Cleveland Browns’ Lesson Learned: To Win The Game, Finish The Game
In their last 17 games that counted, the Cleveland Browns are 0-2 vs. the Kansas City Chiefs and 12-5 against everyone else.
Fortunately for the Browns, all of their 16 remaining regular season games are against everyone else. Because the Browns are still working on what has become The Kansas City Problem.
In their last two games that counted, both of them at Arrowhead Stadium in you-know-where, the Browns have been beaten twice by the Patrick Mahomes Flying Circus and Gunslinging Thrill Show – by a combined margin of nine points: 55-46.
Cleveland lost 22-17 in last year’s Division playoff game, and 33-29 on Sunday, in Week 1 of this NFL season. Blowout losses can be tossed in the trash bin as file-and-forget debacles.
However, losing by five points last year and four points on Sunday are not so easily forgotten. But they are, in the words of Browns coach Kevin Stefanski, easily explained.
“We didn’t play our best when it mattered, and we didn’t coach our best when it mattered,” said last year’s NFL Coach of the Year, whose team led 22-10 at halftime on Sunday, but was outscored 23-7 in the last two quarters.
“It’s a 60-minute game,” Stefanski said. “You don’t get anything for playing 30 minutes.”
Cleveland was minus-two in the turnovers competition, and it was two of their biggest stars who coughed up the ball: an interception thrown by quarterback Baker Mayfield and a fumble by running back Nick Chubb.
“Minus two in turnovers, you’re not going to win a close game when you do that,” said Stefanski. In the 2020 season the Browns ranked ninth in the league with a plus-six turnover margin.
The Browns were the better team for a large chunk of Sunday’s game. A look at the final stats shows that Cleveland had more first downs (24-21), more total yards (457-397), more rushing yards (153-73), better red zone efficiency (4-for-4 to the Chiefs’ 3-for-5), and more yards per offensive play (8.2 to 6.5) than Kansas City.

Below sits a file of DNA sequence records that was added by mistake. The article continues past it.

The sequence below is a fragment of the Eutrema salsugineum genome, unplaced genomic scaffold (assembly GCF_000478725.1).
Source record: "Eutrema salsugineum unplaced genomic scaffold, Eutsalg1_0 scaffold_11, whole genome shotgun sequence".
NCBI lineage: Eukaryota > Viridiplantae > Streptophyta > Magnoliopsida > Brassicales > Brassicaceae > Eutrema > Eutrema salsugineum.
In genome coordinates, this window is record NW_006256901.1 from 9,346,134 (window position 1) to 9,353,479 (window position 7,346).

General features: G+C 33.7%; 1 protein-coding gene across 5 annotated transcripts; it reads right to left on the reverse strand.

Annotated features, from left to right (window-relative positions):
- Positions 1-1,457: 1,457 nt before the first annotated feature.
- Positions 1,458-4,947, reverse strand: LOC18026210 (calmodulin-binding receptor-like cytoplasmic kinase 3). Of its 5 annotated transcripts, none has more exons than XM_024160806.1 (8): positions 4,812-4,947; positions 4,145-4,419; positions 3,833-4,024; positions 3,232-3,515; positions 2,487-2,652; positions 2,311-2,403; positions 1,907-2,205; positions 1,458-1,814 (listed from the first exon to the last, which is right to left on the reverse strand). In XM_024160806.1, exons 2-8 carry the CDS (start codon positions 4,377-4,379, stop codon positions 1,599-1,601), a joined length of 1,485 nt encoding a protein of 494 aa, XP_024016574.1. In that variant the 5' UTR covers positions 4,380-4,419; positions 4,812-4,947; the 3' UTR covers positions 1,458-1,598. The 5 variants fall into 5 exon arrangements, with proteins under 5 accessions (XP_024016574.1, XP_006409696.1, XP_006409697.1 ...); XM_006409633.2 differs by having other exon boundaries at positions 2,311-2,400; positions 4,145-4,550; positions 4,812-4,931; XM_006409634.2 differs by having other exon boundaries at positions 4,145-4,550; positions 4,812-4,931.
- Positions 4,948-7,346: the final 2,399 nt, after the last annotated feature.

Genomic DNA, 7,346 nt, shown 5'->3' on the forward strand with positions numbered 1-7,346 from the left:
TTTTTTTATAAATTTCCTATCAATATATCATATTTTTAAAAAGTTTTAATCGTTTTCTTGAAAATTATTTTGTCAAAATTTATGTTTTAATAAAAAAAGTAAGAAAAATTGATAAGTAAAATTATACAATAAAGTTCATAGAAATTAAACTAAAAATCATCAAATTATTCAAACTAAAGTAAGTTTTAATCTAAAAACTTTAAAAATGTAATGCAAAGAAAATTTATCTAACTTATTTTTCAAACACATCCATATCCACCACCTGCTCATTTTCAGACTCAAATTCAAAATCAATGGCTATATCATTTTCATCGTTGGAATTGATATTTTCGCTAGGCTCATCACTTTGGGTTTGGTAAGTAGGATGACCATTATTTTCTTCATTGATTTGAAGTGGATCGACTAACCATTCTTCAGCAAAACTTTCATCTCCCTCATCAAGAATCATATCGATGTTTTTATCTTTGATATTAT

“We ran the ball very efficiently,” said Browns center J.C. Tretter. “We have to learn how to finish. We have to close out the game. We have to do the little things when the pressure is at its highest and the crowd is at its loudest. Everyone has to be dialed in.”
The loss, particularly after an impressive performance in the first half, was a splash of cold water to the face of a Browns team that has been serenaded through the pre-season with praise about the quality and quantity of their roster.
The 22-10 halftime advantage over the Chiefs only amplified expectations. But then in the second half Mahomes did his Mahomes thing, the Browns committed two turnovers, and what could have been a resounding season-opening win, became a demoralizing defeat for a team that since re-entering the NFL in 1999 has a combined record of 1-21-1 in season-opening games.
“There are no morale victories,” Tretter said. “We have to be better. We have to play better and finish better. We haven’t beat them yet. We have to perform at a higher level.”
Their next chance comes Sunday, at home against the Houston Texans. The Browns may or may not have Odell Beckham Jr., one of their most electrifying playmakers, in the lineup for that game. Beckham, is still recovering from ACL surgery last November, and Stefanski was vague when asked about the possibility of Beckham being in the lineup against Houston.
“We’re trying to be appropriate coming off major surgery,” Stefanski said. “When he’s ready to play he’ll play.”
With or without Beckham, the Browns must learn how to finish games, especially against elite teams.
“To finish games a lot of little things add up to big things. Alignment, assignment and technique,” Stefanski said. “You’ve got to play clean football for 60 minutes.” The Browns fell a few minutes short against Mahomes and the Chiefs, who are starting to look like John Elway and the Broncos in the pantheon of unsolvable nightmarish Browns opponents.
“We’re oh-and-one,” Tretter said. “We have to get to 10 or 11 wins to get into the playoffs. We have to start winning games to get back on track.”
Assuming they do, they will also have to eventually figure out an answer to their Kansas City Problem.